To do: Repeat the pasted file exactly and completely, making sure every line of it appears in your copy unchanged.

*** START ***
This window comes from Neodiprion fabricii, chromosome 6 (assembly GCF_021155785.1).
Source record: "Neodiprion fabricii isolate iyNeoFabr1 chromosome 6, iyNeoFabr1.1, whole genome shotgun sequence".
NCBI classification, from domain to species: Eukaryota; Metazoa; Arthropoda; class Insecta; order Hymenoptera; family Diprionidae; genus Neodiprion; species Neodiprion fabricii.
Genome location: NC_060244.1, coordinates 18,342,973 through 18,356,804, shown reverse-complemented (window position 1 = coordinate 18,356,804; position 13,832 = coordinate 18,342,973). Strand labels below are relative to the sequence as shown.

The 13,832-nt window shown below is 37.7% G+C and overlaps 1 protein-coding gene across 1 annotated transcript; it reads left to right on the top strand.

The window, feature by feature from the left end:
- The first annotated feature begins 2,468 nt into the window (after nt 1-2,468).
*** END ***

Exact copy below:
This window comes from Neodiprion fabricii, chromosome 6 (assembly GCF_021155785.1).
Source record: "Neodiprion fabricii isolate iyNeoFabr1 chromosome 6, iyNeoFabr1.1, whole genome shotgun sequence".
NCBI classification, from domain to species: Eukaryota; Metazoa; Arthropoda; class Insecta; order Hymenoptera; family Diprionidae; genus Neodiprion; species Neodiprion fabricii.
Genome location: NC_060244.1, coordinates 18,342,973 through 18,356,804, shown reverse-complemented (window position 1 = coordinate 18,356,804; position 13,832 = coordinate 18,342,973). Strand labels below are relative to the sequence as shown.

The 13,832-nt window shown below is 37.7% G+C and overlaps 1 protein-coding gene across 1 annotated transcript; it reads left to right on the top strand.

The window, feature by feature from the left end:
- The first annotated feature begins 2,468 nt into the window (after nt 1-2,468).